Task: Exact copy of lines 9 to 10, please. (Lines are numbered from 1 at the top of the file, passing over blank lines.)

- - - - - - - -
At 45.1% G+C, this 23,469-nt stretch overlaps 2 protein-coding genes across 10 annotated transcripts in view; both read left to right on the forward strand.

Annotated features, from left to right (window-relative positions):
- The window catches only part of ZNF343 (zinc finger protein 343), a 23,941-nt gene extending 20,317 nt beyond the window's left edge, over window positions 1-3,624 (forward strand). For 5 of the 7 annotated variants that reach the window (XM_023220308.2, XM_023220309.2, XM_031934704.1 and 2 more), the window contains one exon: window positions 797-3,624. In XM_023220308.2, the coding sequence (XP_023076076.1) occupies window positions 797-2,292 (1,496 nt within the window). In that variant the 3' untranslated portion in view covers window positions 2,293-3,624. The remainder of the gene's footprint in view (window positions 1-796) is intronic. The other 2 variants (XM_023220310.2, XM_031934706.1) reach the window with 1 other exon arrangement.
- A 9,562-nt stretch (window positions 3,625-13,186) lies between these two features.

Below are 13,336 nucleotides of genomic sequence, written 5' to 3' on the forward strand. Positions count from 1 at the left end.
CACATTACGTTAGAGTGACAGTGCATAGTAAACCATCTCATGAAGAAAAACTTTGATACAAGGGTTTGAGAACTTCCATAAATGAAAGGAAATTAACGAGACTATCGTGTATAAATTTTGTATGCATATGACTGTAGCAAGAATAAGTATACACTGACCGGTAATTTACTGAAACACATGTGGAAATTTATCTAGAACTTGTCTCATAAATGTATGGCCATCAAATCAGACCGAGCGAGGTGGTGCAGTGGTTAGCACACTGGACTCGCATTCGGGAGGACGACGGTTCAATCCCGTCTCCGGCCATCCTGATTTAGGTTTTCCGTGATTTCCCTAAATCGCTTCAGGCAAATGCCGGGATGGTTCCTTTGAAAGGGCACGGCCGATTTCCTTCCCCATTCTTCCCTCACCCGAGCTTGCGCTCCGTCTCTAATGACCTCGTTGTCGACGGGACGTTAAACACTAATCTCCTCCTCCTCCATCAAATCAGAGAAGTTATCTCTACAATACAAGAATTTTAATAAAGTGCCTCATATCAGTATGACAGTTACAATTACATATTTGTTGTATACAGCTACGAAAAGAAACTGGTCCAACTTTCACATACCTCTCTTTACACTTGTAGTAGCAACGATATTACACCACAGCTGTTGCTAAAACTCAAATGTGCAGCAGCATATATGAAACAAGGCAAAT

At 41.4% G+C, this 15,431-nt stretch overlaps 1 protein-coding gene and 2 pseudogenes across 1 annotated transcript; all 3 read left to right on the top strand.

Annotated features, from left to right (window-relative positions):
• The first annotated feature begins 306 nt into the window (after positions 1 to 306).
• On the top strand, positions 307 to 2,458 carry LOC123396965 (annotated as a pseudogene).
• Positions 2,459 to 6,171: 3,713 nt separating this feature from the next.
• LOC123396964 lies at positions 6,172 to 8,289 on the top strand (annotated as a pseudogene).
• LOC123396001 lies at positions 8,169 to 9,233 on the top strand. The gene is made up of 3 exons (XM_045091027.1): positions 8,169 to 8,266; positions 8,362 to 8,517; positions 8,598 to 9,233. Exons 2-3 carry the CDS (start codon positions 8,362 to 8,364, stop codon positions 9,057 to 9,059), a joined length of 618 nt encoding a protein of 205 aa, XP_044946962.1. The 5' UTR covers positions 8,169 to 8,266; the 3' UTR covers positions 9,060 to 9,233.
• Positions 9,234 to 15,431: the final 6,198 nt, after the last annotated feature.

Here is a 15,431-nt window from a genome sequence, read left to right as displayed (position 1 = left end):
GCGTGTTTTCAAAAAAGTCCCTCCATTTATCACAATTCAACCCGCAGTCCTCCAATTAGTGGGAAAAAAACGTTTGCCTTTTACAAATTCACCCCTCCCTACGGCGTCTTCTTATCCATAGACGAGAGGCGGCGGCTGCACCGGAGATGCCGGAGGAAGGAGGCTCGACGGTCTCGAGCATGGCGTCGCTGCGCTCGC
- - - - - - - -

• The first annotated feature begins 306 nt into the window (after positions 1 to 306).
• On the top strand, positions 307 to 2,458 carry LOC123396965 (annotated as a pseudogene).